Stretching for nearly a mile on the banks of the river Spree stands one of the largest and most culturally important art showcases in the world. Painted on the longest surviving stretch of the wall that once divided friends, families, communities and ideologies are now over a hundred different murals. Representations of what the wall and its coming down meant to the people of Berlin and across the globe.
Tourists take turns to stand in front of ‘My God, help me survive this deadly love’ – an iconic image of the two communist leaders, Erich Honecker of the Deutsche Demokratische Republik and the Soviet leader Leonid Brezhnev, at the height of rule embraced in a fraternal kiss.
Some visitors attach ich liebe dich padlocks to a former patrol gate, ala Pont des Arts in Paris, and all over are thousands of messages scribbled in graffiti.
There are abstract designs, messages from abroad, literal images downing the former communist regime and quotes about the strength of unity.
One message stood out, scribbled in black just next to a painting showing thousands of people breaking through the wall.
New Berlin, it said.
It is perhaps a more apt sentiment for the Berlin of 2015 than any of the other depictions on what is now known as the East Side Gallery. Despite its historical importance, a number of the original paintings commissioned in 1990 have been lost without warning. Some to provide access to the river for the new O2 Arena opposite, more to make way for luxury apartments and others simply to weather and time.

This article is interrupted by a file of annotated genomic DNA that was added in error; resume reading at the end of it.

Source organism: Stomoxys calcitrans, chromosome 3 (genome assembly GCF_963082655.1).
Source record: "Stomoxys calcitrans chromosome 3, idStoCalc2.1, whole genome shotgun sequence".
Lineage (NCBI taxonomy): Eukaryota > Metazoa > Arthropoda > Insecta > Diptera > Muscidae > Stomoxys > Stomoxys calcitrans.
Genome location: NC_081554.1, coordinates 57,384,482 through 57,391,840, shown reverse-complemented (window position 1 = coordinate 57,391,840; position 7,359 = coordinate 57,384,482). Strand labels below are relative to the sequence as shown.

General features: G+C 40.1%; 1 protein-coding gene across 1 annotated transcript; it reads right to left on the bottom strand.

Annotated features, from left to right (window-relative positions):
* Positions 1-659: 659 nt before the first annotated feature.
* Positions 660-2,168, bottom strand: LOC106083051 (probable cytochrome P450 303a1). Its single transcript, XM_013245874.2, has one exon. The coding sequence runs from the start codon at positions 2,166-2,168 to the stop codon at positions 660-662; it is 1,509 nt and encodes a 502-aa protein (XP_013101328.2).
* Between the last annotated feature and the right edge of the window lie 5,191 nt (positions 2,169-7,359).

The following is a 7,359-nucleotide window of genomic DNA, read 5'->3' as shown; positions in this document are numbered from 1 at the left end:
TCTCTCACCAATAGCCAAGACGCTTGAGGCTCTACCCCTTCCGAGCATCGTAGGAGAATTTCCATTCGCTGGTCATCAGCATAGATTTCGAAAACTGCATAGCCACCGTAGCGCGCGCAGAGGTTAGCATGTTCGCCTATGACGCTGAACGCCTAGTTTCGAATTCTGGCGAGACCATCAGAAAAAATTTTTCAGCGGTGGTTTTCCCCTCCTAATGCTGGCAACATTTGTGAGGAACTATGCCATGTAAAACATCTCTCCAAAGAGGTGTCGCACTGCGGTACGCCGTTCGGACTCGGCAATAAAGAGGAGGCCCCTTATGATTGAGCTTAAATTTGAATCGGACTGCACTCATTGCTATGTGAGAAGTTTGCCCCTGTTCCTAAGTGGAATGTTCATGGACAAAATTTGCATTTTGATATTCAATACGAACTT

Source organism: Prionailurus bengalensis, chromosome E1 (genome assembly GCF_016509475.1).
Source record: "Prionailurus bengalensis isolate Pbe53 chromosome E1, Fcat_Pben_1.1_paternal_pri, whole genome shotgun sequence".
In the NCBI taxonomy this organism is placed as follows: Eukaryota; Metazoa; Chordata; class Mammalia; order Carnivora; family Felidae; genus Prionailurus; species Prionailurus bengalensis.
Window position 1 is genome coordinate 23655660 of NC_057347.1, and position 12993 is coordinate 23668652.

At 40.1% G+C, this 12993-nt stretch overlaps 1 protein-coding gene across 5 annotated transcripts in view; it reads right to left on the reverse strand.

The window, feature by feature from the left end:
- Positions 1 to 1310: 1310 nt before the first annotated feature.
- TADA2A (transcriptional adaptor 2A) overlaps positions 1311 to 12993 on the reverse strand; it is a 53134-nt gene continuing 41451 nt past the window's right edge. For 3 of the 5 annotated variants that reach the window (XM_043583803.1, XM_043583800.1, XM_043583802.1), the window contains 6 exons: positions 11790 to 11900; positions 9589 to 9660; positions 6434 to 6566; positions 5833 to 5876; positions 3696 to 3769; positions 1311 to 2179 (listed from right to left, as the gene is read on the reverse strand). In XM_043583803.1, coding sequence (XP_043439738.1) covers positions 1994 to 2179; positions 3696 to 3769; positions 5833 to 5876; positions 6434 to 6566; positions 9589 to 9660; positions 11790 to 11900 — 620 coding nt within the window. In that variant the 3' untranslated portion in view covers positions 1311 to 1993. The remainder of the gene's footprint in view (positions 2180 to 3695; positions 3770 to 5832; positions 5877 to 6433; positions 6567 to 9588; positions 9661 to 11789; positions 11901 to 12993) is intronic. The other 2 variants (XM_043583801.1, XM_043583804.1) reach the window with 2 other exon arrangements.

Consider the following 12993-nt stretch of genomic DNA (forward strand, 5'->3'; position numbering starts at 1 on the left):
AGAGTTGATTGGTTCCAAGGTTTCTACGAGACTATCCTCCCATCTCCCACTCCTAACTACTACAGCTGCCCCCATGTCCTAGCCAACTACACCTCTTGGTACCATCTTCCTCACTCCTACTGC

Is this what New Berlin will look like?
The fall of the wall in 1989 brought with it a wave of enthusiasm for tearing down representations of an oppressive, communist past. Statues of Vladimir Lenin – the founder of the Soviet Union – were ripped apart and torn down, communist blocs were vandalized and graffiti became the image of Berlin. A city liberated. Down with communism, in with freedom of expression. Berlin was to be a mecca of all things experiential.
For the quarter of a century since then, Berlin has rightly become known as one of the party capitals of the world. Once a rumor, now it’s well known that thousands queue for hours to try to enter the famed Berghain techno nightclub. Revelers spend as much as three hedonistic days and nights in an old power station where drugs, alcohol and fornication are almost the norm. That’s if they get in of course. The entry requirements are a mystery, as notorious door staff turn away as many as they let in – seemingly without any discernable logic. But the fact that the club has gained international notoriety is an irksome and paradoxical situation for many Berliners.